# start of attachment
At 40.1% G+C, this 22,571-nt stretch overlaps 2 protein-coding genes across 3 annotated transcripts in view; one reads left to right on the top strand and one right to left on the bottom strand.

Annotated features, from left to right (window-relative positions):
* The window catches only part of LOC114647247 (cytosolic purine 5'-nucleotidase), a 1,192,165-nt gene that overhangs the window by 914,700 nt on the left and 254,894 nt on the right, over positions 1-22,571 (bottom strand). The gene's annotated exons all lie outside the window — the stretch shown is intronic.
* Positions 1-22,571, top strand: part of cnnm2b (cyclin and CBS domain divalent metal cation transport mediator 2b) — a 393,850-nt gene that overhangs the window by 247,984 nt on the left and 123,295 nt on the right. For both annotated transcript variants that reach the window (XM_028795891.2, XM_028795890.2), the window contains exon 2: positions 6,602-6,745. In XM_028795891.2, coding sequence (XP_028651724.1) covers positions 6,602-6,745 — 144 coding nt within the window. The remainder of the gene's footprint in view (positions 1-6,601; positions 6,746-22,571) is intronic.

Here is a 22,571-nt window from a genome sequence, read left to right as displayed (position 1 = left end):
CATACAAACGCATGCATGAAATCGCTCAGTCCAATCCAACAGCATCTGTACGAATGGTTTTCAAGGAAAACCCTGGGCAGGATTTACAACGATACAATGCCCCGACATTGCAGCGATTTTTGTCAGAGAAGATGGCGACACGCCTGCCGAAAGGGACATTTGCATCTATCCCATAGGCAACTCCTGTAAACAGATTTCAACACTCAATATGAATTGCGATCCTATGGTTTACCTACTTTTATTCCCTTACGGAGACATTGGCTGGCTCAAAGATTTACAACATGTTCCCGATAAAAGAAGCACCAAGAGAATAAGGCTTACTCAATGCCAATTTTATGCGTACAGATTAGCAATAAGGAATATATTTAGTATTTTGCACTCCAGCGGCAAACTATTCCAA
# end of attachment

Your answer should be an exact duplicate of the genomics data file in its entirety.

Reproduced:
At 40.1% G+C, this 22,571-nt stretch overlaps 2 protein-coding genes across 3 annotated transcripts in view; one reads left to right on the top strand and one right to left on the bottom strand.

Annotated features, from left to right (window-relative positions):
* The window catches only part of LOC114647247 (cytosolic purine 5'-nucleotidase), a 1,192,165-nt gene that overhangs the window by 914,700 nt on the left and 254,894 nt on the right, over positions 1-22,571 (bottom strand). The gene's annotated exons all lie outside the window — the stretch shown is intronic.
* Positions 1-22,571, top strand: part of cnnm2b (cyclin and CBS domain divalent metal cation transport mediator 2b) — a 393,850-nt gene that overhangs the window by 247,984 nt on the left and 123,295 nt on the right. For both annotated transcript variants that reach the window (XM_028795891.2, XM_028795890.2), the window contains exon 2: positions 6,602-6,745. In XM_028795891.2, coding sequence (XP_028651724.1) covers positions 6,602-6,745 — 144 coding nt within the window. The remainder of the gene's footprint in view (positions 1-6,601; positions 6,746-22,571) is intronic.

Here is a 22,571-nt window from a genome sequence, read left to right as displayed (position 1 = left end):
CATACAAACGCATGCATGAAATCGCTCAGTCCAATCCAACAGCATCTGTACGAATGGTTTTCAAGGAAAACCCTGGGCAGGATTTACAACGATACAATGCCCCGACATTGCAGCGATTTTTGTCAGAGAAGATGGCGACACGCCTGCCGAAAGGGACATTTGCATCTATCCCATAGGCAACTCCTGTAAACAGATTTCAACACTCAATATGAATTGCGATCCTATGGTTTACCTACTTTTATTCCCTTACGGAGACATTGGCTGGCTCAAAGATTTACAACATGTTCCCGATAAAAGAAGCACCAAGAGAATAAGGCTTACTCAATGCCAATTTTATGCGTACAGATTAGCAATAAGGAATATATTTAGTATTTTGCACTCCAGCGGCAAACTATTCCAA